His World War II novel, “Never So Young Again,” first published in 1942 while the war was still going on, is about a young man bored with working at a newspaper in Minnesota, so he enlists in the Royal Canadian Air Force before America’s entry into the war. The hero ends up as a tail gunner in a British bomber, flying missions over Europe and wishing he had stayed in that dull newsroom.
In reality, Brennan was a journalist in Minneapolis who volunteered for the RCAF, was a tail gunner in an RAF bomber and then a ball turret gunner in the U.S. Eighth Air Force. He flew more than
80 missions over Europe. Like his hero in “Never So Young Again,” Brennan fell in love with a woman he met in Britain. In Brennan’s case, he ended up marrying her.
After the war, he was a reporter, and then press secretary for Minneapolis mayors Hubert Humphrey and Eric Hoyer.
He wrote more than two-dozen paperback novels, some pretty pulpy, with titles such as “The Velvet Rut” and “Sex and the Superbowl.”
Brennan died in 2002 in Artesia, Calif., at age 85. A card in the back of a 1946 Minneapolis Public Library copy of “Never So Young Again” showed it was last checked out in 1967.
“‘So what’re you reading there, Professor?’ asked Hatch.
‘Seven Pillars of Wisdom,’ I replied, ‘by T.E. Lawrence.’
‘He translated Homer and s---,’ said Phalen, ‘d’you know that, Gunny?’
‘No, guess I didn’t. Is one of them pillars “Never be a company gunny?” ’” - excerpt from “Baghdad Express”
Joel Turnipseed drove a tractor-trailer truck in Saudi Arabia as a Marine reservist during Operation Desert Shield in the Persian Gulf in 1991. His account of the experience is less “Sands of Al Jabar” and more “Catch-22” in the desert.
As a philosophy major who quotes Thoreau, Plato and Diogenes, and smoked a pipe and used a fountain pen in a war zone, Turnipseed isn’t a typical Marine - and this isn’t a typical war memoir.
On his website, Turnipseed said that when his book came out in 2003, he quit his job at a tech company “for fifteen minutes of fame on Fox News, CNN, ABC Nightline, and seemingly every NPR affiliate in the country.”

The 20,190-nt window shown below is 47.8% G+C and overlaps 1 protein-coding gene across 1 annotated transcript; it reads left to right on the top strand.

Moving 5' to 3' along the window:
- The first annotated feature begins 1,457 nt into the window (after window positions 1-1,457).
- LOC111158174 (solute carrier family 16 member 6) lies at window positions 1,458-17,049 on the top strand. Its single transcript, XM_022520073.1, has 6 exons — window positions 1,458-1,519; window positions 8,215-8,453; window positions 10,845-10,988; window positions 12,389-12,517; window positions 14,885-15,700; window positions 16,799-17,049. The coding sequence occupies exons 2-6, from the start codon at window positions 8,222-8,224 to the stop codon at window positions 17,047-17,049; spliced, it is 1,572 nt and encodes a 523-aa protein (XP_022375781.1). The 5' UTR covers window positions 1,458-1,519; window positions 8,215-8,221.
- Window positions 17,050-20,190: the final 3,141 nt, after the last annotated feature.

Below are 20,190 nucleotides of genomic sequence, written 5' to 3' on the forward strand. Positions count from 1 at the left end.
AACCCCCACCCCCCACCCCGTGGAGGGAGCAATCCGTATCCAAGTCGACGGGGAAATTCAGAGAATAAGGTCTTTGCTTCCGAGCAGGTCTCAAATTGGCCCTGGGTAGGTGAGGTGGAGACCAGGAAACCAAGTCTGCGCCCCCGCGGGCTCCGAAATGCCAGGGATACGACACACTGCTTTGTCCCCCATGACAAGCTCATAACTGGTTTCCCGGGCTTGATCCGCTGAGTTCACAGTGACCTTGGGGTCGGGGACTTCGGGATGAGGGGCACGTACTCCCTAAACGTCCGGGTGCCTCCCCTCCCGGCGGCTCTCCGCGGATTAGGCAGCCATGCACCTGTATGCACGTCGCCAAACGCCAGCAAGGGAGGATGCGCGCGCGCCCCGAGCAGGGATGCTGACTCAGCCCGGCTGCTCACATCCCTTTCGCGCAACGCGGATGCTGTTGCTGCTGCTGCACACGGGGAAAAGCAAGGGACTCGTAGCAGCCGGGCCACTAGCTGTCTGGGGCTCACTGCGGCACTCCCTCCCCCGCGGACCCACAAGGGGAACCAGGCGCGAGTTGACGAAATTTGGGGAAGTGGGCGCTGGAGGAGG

Turnipseed lives in Minneapolis, according to his website. He originally is from Duluth. He studied philosophy at the University of Minnesota, started a software company, sold it and has taught or been a visiting writer at Morningside College, the University of Minnesota, The Loft and Intermedia Arts.
‘Going After Cacciato’
“They did not know how to feel. Whether, when seeing a dead Vietnamese, to be happy or sad or relieved; whether, in times of quiet, to be apprehensive or content; whether to engage the enemy or elude him. They did not know how to feel when they saw villages burning. Revenge? Loss? Peace of mind or anguish? They did not know. They knew the old myths about Quang Ngai - tales passed down from old-timer to newcomer - but they did not know which stories to believe. Magic, mystery, ghosts and incense, whispers in the dark, strange tongues and strange smells, uncertainties never articulated in war stories, emotion squandered on ignorance. They did not know good from evil.” - excerpt from “Going After Cacciato”
Tim O’Brien was born in Austin, Minn., went to Macalester College and was drafted into the Army in 1968, which sent him to Vietnam as an infantryman until 1970.
In 1978, he published a novel, “Going After Cacciato,” about a soldier who decides to walk away from the war in Vietnam and head to Paris, trailed by fellow soldiers who try to bring him back.
According to O’Brien, “War stories aren’t always about war, per se. They aren’t about bombs and bullets and military maneuvers. They aren’t about tactics. They aren’t about foxholes and canteens. War stories, like any good story, is finally about the human heart.”
O’Brien is probably best known for a later book about the war, “The Things They Carried.” But he called “Going After Cacciato,” “my sort of first successful book.”